Students Teaching Students

The highlight of my first year of teaching came Monday morning when the kindergarten kids came into my computer lab. I was working part time at two schools and between them I saw grades kindergarten through grade 8. It was a crazy schedule but the kindergarten kids started my week off. Kindergarten students are excited learners. Not only do they think teachers are wonderful people (they’re right of course) but they think just about anything new is wonderful. Plus they are fearless.

Fearless did not exactly describe me the first day the kindergarten teacher and her full-time professional aide brought 24 students to my lab which was outfitted with 12 Apple IIe computers – and left me alone with them. How am I going to do this? I wondered. I had some cute little educational game which had been purchased by previous teachers. But you see there were words on the screen that told students what to do and the first week of school few if any of these students knew how to read. I had visions of running from student to student, non-stop, telling each student what to do next. Fortunately the reality was much different.

I quickly learned two things about kindergarten students. One is that they figure things out quickly. The second was that they share knowledge with their peers at an amazing rate. I mean really amazing. I doubt that I explained the same word more than three times to the whole class and never twice to the same student. Students sat two to a computer and helped each other out. They self-organized – yes kindergarten students – and took turns using the keyboard with one student helping the other make the right things happen. In fact in hindsight what they were doing looks a lot like pairs programming.

The Lifelong Kindergarten Research Group at MIT’s Media Lab has some important insights into learning that makes some of my observations seem reasonable. A note from their home page.

We develop new technologies that, in the spirit of the blocks and fingerpaint of kindergarten, expand the range of what people can design, create, and learn

A lot of what we do with kindergarten students, sort of out of necessity, actually seems to work a lot better than things we do later because we think students are “ready for new ways.” One of these is having students work together. Teachers are starting to adopt pairs programming in teaching computer science. There is some research coming out that suggests this works well but many people still resist this because we tend to associate students working together with students cheating. I think though that is some cases this attitude results in less learning rather than more.

We tend to assume that in any team one person will carry the work and the other will coast and not get any (or at least not as much) benefit from the activity. In some cases I think that is because of a self-fulfilling prophecy on the part of both student and teacher. We talk so much about that happening that students assume that is the way it is supposed to be. We appear surprised when teams work out when if we look at how things work in the very youngest grades we should be surprised when it doesn’t work.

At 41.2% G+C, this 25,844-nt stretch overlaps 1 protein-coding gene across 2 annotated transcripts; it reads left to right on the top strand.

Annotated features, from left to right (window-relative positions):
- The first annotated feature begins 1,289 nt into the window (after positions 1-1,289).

Interestingly enough, when I do workshops for teachers there is always a lot of “student helping student.” Teachers think nothing of helping their peers learn. No one thinks “Those teachers are cheating!” We recognize that these are people helping each other learn. We know that this helping results in all participants learning more. And yet somehow we don’t think it works that way for students. Seems a little silly if you look at it that way.

Pairing up students to work on labs and exercises and perhaps even larger projects is an idea that is really starting to get me excited. Perhaps it is my lack of professional education training but I think more in terms of how much do students learn than how do I give out grades. (joke – I think) But learning is what teachers are all about right? So if pairing up students results in more learning isn’t it worth trying to do? That’s where I’m leaning.

So have you tried pairs programming in class? Or small teams for projects? What’s your experience with this idea?

Comments (2)

  1. Charley Williams says:

    I never used pairs programming, but I did stumble upon great results with some team projects.  After a unit introducing classes and objects, I had 3-person teams (chosen by me!) build simple games requiring 3 or more small classes to be created.  They each created at least one, and then had to work together to integrate them.  So each student "owned" part of the project, but they also had to understand what the others were doing.  (And the project didn’t work until ALL classes worked, so they had incentive to help each other!)  The first time we did this, I defined all the specifics of each class.  When we tried again later in the year, they did more of the design work.

    I agree teens and even adults can learn best with some of the same methods used in kindergarten.  For this to happen, there needs to be an environment with lots of enthusiasm for learning and discovering.  Somehow much of that enthusiasm can get lost as we go through school.  Great teachers, coaches, and parents can bring this out and keep it alive, but it’s never quite as awesome as the "pure" enthusiasm of a kindergartener.

  2. judy says:

    I’m a teacher at the University.  I like teaching and my students.  To be a good teacher I need constant working at myself, new and interesting materials for my lessons. And off late have been using pairs programming ls in the class room and children are very enthusiastic about learning.To keep up with the technology have been using <a href=""&gt; e learning platforms</a> where students can create flashcards and videos related to subjects together and learn.This method is really effective.


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